ECA Cell Membranes: Directions: Work in your lab groups to answer the following questions, make sure each member of the group understands all the concepts. Any figures that are mentioned are found in the 8th Edition.

 

  1. What are the major components of cell membranes? Explain how the major components of cell membranes are amphipathic.  Why is this characteristic a major advantage?
  2. Are there any differences between prokaryotic and eukaryotic membranes?
  3. Relate the 2nd law of thermodynamics to the movement of materials through membranes.
  4. What factors affect plasma membrane permeability? (consider the composition of the membrane).
  5. Contrast tonicity with water potential (solute and water concentration). Compare and contrast diffusion with osmosis.
  6. Why is “equilibrium” dynamic? Compare animal and plant cells in terms of equilibrium. Why do plants prefer to exceed equilibrium and animal cells must maintain equilibrium?
  7. Explain “selectively permeable” using an example.
  8. Many systems rely on membranes to move materials, briefly explain what the nervous system, endocrine system, digestive system, and the excretory system moves by passive diffusion.
  9. How do cells move materials against the concentration gradient? (There are several ways, use examples).

ECA: Membranes and Organelles

1. What are the major similarities and differences between prokaryotes and eukaryotes? (Example: flagella in both types of organisms).

2. How does the existence of mitochondria and chloroplasts provide evidence to supports the "endosymbiotic theory"

3. How do the extracellular components and connections between cells coordinate cellular structure?

4. What are the major components of the fluid mosaic of the lipid membrane? What are the major functions of the components? How do the components contribute to the "fluidity" of the membrane?

5. What are the various functions of the membrane proteins (integral, transmembrane, peripheral)? (Figure 7.9) Include a discussion of the tertiary and quaternary structure of proteins and how polar, non-polar, acidic, and basic R groups contribute to structure and function.

6. What is the role of carbohydrates in cell-to-cell recognition?

7. What is the relationship between diffusion and osmosis? (2nd law of thermodynamics, concentration gradients, passive transport)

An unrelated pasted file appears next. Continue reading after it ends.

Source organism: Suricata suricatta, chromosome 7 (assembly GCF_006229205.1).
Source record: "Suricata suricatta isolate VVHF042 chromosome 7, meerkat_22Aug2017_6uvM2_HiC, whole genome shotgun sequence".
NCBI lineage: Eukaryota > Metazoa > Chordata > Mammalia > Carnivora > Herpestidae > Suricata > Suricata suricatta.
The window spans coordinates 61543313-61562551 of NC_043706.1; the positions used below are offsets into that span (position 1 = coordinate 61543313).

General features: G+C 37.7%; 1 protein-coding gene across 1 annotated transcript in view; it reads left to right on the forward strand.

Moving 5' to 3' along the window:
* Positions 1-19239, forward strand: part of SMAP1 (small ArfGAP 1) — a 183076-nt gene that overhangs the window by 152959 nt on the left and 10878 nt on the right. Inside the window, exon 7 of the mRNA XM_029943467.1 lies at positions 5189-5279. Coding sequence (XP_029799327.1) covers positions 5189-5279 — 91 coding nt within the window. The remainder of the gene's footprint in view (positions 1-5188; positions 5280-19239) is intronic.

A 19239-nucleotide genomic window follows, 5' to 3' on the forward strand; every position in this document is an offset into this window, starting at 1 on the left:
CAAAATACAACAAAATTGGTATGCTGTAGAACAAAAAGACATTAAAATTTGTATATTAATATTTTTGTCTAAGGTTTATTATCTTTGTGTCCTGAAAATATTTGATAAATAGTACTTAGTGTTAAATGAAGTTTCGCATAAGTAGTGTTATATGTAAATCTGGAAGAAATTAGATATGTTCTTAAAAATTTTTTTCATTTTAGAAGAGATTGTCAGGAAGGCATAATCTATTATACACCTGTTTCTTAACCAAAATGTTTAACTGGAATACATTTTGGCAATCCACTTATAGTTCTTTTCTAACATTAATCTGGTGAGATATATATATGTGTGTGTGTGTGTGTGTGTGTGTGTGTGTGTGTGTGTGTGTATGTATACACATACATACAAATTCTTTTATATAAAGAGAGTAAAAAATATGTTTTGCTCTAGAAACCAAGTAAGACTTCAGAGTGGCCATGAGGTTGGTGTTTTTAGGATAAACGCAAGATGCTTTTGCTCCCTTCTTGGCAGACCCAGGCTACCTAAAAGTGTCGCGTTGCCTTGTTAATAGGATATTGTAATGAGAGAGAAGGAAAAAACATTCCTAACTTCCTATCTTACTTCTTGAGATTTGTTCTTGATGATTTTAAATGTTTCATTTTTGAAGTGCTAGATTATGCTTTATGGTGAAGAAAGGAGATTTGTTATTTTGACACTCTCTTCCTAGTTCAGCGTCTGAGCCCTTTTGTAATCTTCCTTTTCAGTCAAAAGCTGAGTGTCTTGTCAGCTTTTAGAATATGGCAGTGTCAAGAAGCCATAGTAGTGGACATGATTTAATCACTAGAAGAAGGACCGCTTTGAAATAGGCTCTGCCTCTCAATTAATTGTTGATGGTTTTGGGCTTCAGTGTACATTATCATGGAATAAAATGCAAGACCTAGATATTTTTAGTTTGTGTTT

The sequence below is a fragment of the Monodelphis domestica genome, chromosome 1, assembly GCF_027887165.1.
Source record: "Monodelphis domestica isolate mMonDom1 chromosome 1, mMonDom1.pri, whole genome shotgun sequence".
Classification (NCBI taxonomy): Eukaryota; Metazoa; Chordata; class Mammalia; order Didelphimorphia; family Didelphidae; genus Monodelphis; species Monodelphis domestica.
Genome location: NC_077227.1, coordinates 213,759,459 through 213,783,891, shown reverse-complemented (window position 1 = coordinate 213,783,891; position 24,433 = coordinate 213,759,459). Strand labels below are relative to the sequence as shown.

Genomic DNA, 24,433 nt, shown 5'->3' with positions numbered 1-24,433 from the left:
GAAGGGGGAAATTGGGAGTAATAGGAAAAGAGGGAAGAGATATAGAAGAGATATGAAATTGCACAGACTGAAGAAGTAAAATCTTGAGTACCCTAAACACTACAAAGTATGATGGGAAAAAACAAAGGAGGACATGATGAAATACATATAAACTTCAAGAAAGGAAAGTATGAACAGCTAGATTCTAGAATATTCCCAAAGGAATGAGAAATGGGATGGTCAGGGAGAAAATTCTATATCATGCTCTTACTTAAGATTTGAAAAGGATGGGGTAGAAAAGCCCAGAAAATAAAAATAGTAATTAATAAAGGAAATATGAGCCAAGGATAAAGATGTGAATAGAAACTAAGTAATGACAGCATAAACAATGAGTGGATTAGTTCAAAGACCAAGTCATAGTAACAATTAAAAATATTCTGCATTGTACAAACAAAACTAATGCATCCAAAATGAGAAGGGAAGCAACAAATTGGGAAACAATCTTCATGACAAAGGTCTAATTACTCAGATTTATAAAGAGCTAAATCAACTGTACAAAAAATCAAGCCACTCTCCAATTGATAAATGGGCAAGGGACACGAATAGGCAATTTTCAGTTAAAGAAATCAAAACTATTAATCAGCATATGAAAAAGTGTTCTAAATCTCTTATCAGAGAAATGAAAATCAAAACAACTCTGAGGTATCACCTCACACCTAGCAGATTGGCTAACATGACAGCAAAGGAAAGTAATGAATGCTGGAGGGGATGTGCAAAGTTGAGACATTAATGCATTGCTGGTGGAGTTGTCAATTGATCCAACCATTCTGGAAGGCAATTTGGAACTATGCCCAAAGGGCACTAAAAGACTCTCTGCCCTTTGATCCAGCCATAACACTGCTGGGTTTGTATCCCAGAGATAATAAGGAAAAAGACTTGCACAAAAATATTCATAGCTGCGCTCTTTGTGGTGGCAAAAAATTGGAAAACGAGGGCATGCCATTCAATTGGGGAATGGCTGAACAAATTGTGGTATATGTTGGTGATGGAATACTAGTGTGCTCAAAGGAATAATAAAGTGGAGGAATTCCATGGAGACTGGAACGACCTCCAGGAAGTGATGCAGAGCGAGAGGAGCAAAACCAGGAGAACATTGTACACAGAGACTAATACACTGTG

8. Discuss how biological membranes are selectively permeable. What role do transport proteins (channel, carrier, aquaporins) play in the movement of materials of through the membrane?

9. Why does water molecules require a transport protein (aquaporins) to move rapidly and in large quantities across a membrane? What structure must the aquaporin have to allow the movement of water? What is the difference between facilitated diffusion (ion channels and gated channels), cotransport and active transport (electrogenic pump and proton pump)? (Cite an example of each)

10.  Compare the relationships between tonicity (solute concentration) with water potential (water concentration) in plant and animal cells? Using the following word: hypertonic, isotonic, hypotonic, turgid, flaccid, plasmolyzed, diagram cells to demonstrate these conditions. Illustrate the movement of water.

11. Discuss bulk transport (exocytosis and endocytosis; phagocytosis, pinocytosis, and receptor-mediated endocytosis).

College Board Objectives:

1.B.1 Organisms share many conserved core processes and features that evolved and are widely distributed among organisms today. Structural evidence supports the relatedness of all eukaryotes. Students should be able to demonstrate understanding of the above concept by using an illustrative example such as:

Cytoskeleton (is a network of structural proteins that facilitate cell movement, morphological integrity and organelle transport)

Nucleus

Membrane-bound organelles (mitochondria and/or chloroplasts)

Linear chromosomes

Endomembrane systems

Learning Objective: The student is able to pose scientific questions that correctly identify essential properties of shared, core life processes in order to provide insights into the history of life on earth.

 Learning Objective: The student is able to describe specific examples of conserved core biological processes shared by all domains or within one domain of life and how these shared, conserved core processes support the concept of common ancestry for all organisms.

Learning Objective: The student is able to justify the claim that organisms share many conserved core processes and features that evolved and are widely distributed among organisms today.

BIG IDEA 2: Biological systems utilize energy and molecular building blocks to grow, to reproduce, and to maintain homeostasis.

2.A.3. Organisms must exchange matter with the environment to grow, reproduce, and maintain organization. a. Water and macronutrients are essential for energy transfer and building new molecules. Evidence of student learning is a demonstrated understanding of the following concepts:

3. Living systems depend on unique properties of water.

b. Differences in surface-to-volume ratios affect a biological system’s ability to obtain necessary resources or eliminate waste products. Evidence of student learning is a demonstrated understanding of the following concepts:

1. As surface area increases, volume increases, but the surface-to-volume ratio decreases.

2. The surface area of the plasma membrane must be large enough to adequately exchange materials; smaller cells have a more favorable surface area- to-volume ratio where diffusion is sufficient for exchange of materials with the environment.

3. As cells increase in volume, the relative surface area decreases, and demand for material resources increases; more cellular structures are necessary to adequately exchange materials and energy with the environment.

Learning Objective: The student is able to justify the selection of data relevant to the question of what types of molecules will an animal, plant, or bacterium take up as necessary building blocks and excrete as waste products.